A survey of its members in 2023 showed that only 69% of people thought RIPE NCC offers value for money, a figure that is declining too.

And so, with these points in mind,  Remco van Mook, a RIPE NCC board member since 2010, led the session to discuss how RIPE needs to change, giving Bush his chance to voice his thoughts about trust. “We have to sit down and do the hard work of completely reinventing how we manage our membership and our funding, while taking into account how we can mitigate current risks and future-proof the RIPE NCC,” van Mook said.

It doesn’t help that one of the most sensitive topics – that of what the registry should charge its members – has been debated, voted on, debated some more, and now is lined up for another vote. If a simple charging scheme can’t be defined and implemented, what does that say about the decision making capabilities of the people in charge?

Also read: RIPE 87: ‘Something needs to change’ – ‘chief frugal officer’ describes a problematic future

Already, the challenges of this kind of effort are clear. Hans Petter Holen, RIPE NCC Managing Director, added his thoughts, asking to steer clear of wholesale changes. “I don’t mind change, but small changes that we understand are best,” he said in the General Meeting.

That flies in the face of many of the comments that came out of van Mook’s session, which inspired the highest engagement from the crowd of the week.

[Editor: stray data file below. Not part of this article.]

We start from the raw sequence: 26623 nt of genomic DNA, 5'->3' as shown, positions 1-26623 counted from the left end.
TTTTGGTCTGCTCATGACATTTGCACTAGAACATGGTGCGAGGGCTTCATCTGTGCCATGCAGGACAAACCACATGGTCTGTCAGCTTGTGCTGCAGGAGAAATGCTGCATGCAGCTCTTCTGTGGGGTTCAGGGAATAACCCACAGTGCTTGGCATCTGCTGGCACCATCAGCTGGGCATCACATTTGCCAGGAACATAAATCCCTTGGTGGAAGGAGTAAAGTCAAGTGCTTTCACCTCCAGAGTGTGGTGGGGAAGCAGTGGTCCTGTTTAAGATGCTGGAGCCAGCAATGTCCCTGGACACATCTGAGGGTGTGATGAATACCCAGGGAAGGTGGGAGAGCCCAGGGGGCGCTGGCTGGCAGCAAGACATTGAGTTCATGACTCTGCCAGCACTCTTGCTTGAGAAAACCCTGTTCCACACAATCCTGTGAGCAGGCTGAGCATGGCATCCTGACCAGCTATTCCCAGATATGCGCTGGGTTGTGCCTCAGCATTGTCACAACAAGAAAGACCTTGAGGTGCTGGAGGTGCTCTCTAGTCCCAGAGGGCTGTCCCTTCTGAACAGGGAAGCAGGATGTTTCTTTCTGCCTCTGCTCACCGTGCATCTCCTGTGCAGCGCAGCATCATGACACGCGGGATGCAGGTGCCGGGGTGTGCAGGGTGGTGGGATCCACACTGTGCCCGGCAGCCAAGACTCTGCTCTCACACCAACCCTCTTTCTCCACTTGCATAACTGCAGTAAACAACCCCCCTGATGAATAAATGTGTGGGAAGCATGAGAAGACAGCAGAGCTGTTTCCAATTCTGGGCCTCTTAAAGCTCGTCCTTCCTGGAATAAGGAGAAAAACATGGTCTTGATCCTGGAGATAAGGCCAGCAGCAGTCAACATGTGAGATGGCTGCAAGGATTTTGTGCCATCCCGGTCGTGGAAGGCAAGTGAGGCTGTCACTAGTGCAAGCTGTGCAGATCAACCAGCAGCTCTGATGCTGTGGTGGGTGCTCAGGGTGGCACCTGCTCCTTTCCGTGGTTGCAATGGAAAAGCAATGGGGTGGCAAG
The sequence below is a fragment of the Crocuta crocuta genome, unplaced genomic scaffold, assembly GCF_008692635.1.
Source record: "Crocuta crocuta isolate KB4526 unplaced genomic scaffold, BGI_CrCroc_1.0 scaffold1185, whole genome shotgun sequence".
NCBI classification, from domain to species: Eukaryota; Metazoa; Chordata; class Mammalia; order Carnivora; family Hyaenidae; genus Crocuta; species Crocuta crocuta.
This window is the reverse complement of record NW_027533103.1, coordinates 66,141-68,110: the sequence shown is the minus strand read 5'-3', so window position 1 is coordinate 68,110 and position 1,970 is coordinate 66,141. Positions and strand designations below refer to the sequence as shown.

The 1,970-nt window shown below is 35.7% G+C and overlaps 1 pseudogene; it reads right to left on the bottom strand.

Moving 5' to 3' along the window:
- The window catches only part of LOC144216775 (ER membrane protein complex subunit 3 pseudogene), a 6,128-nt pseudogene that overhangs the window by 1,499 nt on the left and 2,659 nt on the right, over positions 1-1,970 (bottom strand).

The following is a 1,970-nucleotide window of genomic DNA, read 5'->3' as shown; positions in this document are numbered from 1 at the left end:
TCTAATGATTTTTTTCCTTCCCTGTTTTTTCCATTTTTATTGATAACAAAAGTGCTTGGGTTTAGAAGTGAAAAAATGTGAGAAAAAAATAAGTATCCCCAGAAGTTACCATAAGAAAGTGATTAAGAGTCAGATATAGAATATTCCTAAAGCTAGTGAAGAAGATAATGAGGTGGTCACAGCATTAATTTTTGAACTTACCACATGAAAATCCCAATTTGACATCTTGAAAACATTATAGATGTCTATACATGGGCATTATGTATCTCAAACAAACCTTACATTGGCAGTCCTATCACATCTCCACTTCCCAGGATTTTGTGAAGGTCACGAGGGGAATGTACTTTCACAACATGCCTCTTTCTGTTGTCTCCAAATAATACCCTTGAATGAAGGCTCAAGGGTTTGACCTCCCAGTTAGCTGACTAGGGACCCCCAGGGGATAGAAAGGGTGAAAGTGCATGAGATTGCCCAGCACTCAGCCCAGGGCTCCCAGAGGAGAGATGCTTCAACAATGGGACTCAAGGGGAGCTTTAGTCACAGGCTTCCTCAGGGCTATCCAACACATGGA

Big changes needed

Tina Morris, vice chair at ARIN, the Regional Internet Registry for North America, and Technical Business Developer at Amazon Web Services, made the point several times that strong leadership, willing to make tough decisions, was required. Perhaps she has noticed how one of the prevailing traits of the RIPE NCC board is to defer to ‘the community’ every time something needs to be done.

Malcolm Hutty, Head of Public Affairs at London Internet Exchange (LINX), suggested that doing away with the duality of the free-to-join RIPE community, and paid membership of the RIPE NCC, could be considered.

And for at least one member, this entire debate is moot, because the very nature of a private organisation running something as valuable and important as IP addresses makes them unsuitable. Lu Heng, CEO at LARUS Ltd, is running a campaign to untangle IP address administration from the RIRs, and have it all done instead on the blockchain. Pointing to AFRINIC, the African RIR, which has been without a board or CEO for two years as it fights a litany of lawsuits and financial problems, Lu says the vulnerable nature of an organisation like this makes it inadequate to manage not only billions of dollars of assets, but a utility as essential as the internet, and blockchain offers a cheaper, fairer and more secure alternative.

Also read: What is AFRINIC? The role and challenges of the African Regional Internet Registry

Now the work begins for van Mook and the RIPE NCC board, and one wonders if they have the ability to make the tough decisions needed. In the final session to discuss the ideas, a considerable portion of the debate was given to deciding whether this mission needs a ‘working group’ or a ‘taskforce’ or just a simple email list. If that’s how this thing is kicking off, van Mook’s timeline of 18-36 months may be rather optimistic.


James Durston

James Durston is the Editor-in-Chief for Blue Tech Wave, and a former editor and journalist for some of the world's biggest international media organisations.